Today many of us are spending hours online using various accounts to communicate, learn and instigate change. Just as home space and workspace are filled with inspirations and positives, it’s important we apply those same goals to our online social spaces. Here are my tips.
Keep Perspective in Check
Everyone with social media accounts are content editors. Most often we’re seeing our loved one’s best of the best (edited) photographs, exciting life developments or greatest jokes by scrolling through feeds. And it’s easy to suddenly feel inadequate when comparing their choices to our own. STOP! It’s bad enough we do this in the real world, but to take the “compare and despair” behavior online where there are hundreds (possibly thousands) of people to compare yourself to…that’s self-confidence suicide. Remember everyone is usually putting their best foot forward online.
Actively Support Family and Friends
Social voyeurism describes people who look at the online lives of others, but never participate. It’s the person who clicks on a friend’s wall, scrolls down days of posts and never gives a single like. Why cut yourself out of 50 percent the experience? If you’re proud of a loved one’s accomplishment, express it! See someone having a rough day, post something you know will make them smile. And use tools to stay in touch with family or friends living miles away.
Know When It’s Too Much
Reading post after post about all the challenges facing our world can crush even the most optimistic. In no way should we be ostriches with heads in the ground, but it’s important we’re in tune with ourselves when the news begins corroding our everyday spirit. It’s easy to find stories depicting humans at their worst. Keep a counterbalance by reading things that show us at our best. And if a worthy cause speaks to you, research how you can become involved to make a difference.
Don’t Launch Firebombs
We’ve all seen firebombs thrown. A post or comment is taken offensively, there’s heated posts, escalation, and something that potentially could have been worked out causes irreparable damage. Social media is often not the best space to work out baggage. Take a 10 minute breather instead of automatically replying in anger (a coping mechanism championed in real life, which should apply to online). Message a person directly or, if possible, call to suss out the issue. Because after an argument is over, do you really want it living forever online? With an audience?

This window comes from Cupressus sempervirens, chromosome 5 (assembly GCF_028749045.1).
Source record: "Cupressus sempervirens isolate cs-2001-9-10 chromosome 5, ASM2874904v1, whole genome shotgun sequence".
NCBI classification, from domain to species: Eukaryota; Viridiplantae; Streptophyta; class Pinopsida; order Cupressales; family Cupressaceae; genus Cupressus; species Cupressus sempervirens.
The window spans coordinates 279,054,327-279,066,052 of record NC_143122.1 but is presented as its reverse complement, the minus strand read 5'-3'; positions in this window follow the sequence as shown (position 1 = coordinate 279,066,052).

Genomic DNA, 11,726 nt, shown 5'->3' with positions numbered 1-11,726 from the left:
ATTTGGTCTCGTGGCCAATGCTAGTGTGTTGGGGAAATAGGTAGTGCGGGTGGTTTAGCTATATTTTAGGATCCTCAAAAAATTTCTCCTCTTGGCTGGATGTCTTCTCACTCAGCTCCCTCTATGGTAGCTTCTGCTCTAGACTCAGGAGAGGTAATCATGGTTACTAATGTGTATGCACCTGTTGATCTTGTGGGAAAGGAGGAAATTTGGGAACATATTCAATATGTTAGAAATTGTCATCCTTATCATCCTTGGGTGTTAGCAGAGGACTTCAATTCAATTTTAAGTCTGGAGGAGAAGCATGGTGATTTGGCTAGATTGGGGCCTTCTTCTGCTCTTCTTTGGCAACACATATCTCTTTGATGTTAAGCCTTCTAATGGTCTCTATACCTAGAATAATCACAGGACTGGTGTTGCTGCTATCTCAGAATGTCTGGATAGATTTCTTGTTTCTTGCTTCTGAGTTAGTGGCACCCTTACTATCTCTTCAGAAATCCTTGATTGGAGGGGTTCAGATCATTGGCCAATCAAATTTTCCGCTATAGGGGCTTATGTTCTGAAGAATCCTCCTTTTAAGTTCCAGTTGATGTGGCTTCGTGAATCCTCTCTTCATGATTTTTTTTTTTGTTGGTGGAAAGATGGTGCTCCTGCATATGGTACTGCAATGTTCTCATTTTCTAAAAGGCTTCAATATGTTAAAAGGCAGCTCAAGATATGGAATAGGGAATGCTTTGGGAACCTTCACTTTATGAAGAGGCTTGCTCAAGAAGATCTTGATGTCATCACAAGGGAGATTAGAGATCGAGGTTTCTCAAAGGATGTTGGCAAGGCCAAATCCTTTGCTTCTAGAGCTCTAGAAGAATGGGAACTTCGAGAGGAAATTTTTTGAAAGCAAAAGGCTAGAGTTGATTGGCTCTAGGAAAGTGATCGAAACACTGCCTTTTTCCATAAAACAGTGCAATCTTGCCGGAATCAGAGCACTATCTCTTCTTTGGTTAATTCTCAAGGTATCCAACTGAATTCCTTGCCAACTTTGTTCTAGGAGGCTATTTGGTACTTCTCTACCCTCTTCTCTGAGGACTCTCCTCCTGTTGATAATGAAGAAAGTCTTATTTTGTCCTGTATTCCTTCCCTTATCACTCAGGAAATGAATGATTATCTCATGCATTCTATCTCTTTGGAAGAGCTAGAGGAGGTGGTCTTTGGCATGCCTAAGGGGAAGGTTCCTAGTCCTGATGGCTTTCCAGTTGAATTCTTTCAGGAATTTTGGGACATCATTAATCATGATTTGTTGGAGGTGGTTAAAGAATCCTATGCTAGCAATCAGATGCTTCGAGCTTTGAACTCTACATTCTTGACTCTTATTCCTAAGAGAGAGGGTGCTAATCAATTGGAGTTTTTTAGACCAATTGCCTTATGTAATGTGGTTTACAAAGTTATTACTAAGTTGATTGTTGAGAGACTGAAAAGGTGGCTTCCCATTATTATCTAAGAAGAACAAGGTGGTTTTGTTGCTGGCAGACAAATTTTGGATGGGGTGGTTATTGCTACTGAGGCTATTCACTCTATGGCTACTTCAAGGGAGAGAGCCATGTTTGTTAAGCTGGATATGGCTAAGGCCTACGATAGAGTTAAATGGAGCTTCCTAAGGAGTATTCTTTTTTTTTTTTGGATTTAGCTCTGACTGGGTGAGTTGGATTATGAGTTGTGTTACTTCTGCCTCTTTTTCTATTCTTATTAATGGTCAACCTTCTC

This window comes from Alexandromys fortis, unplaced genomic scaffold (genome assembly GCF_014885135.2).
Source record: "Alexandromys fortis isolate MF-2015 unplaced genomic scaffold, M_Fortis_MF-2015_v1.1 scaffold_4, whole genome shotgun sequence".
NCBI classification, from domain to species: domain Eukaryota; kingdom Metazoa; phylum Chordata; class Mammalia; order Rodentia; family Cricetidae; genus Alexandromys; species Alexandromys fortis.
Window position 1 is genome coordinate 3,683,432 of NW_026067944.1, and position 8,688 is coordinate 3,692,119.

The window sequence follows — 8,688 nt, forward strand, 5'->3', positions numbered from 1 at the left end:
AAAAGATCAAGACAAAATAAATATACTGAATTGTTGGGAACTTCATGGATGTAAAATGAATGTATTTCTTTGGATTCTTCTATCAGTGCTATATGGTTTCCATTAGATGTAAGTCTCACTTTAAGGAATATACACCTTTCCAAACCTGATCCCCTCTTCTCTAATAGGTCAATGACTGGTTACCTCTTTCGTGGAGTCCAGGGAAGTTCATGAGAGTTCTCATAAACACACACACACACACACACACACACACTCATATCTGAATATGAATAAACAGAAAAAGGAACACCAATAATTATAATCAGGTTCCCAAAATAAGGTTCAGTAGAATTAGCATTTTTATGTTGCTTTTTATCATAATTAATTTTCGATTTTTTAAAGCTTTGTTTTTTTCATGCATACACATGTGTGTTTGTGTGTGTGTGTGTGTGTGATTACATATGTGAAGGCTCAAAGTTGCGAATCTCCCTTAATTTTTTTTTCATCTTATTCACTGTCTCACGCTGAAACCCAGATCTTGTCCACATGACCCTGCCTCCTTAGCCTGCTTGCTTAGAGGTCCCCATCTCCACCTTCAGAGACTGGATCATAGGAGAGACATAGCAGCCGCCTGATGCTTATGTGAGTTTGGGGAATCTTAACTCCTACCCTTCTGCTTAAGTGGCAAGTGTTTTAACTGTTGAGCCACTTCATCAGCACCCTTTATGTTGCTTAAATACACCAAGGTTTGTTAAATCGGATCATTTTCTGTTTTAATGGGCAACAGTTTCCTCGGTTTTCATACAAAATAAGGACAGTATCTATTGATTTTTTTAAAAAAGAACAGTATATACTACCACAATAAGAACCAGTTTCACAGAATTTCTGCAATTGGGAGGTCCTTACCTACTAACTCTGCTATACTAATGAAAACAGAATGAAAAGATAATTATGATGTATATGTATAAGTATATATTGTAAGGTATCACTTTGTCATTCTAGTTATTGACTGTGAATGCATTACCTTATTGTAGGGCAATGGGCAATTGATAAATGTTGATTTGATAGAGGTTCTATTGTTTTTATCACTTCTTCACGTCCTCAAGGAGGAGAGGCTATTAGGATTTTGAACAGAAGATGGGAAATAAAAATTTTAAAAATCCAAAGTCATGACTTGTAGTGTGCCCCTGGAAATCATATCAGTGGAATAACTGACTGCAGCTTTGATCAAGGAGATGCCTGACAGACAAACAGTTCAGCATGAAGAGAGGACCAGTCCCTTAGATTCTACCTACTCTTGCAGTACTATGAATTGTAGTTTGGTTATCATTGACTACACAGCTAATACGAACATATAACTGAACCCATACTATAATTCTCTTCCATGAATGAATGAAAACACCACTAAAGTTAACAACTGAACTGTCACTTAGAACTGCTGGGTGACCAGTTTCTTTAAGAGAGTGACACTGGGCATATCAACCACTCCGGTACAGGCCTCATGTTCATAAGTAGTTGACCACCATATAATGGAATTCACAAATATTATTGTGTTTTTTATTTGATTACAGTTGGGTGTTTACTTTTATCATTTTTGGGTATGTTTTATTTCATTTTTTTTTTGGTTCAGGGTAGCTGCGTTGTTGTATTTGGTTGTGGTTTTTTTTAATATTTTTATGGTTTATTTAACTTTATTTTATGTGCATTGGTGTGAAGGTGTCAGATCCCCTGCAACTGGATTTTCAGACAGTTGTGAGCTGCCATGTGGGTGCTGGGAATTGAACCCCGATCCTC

Pick Your Battles
Know for a fact you and Aunt Betty will never agree on gun ownership? Is a sign in the neighbor’s front yard only a smidge of the support they’re giving a candidate online…a candidate you absolutely loathe? You have every right to engage in a confrontational debate, but would you do it in person? If the answer is no, reconsider your online actions. My oldest childhood friend and I have very polarizing views on certain issues. We “agree to disagree” and I choose not to share her political posts on my social media feed or write inflammatory language in her comments (see firebombs). Our discussions occur in person. Sometimes heated, but always rooted in respect.
Let People Go
If someone is no longer acting kind towards you online, LET THEM GO. High school friends, old love interests, a cousin you were once close to, former colleagues…this holds true for anyone in your network. Don’t let your self-worth play victim to a contact’s passive aggressive whims. If you think the person is completely unaware of their behavior, say something. Either they’ll apologize and make amends or continue being a jerk. If the latter is true you’ll know it’s definitely time to cut them lose. (If the situation is more serious and you’re feeling harassed online, visit the Women’s Media Center’s Speech Project page for resources).
Follow Those Who Inspire You
We all need a pick-me-up when the daily grind gets tough. Seek out those who make you laugh, challenge you to be better, and simply make life more enjoyable.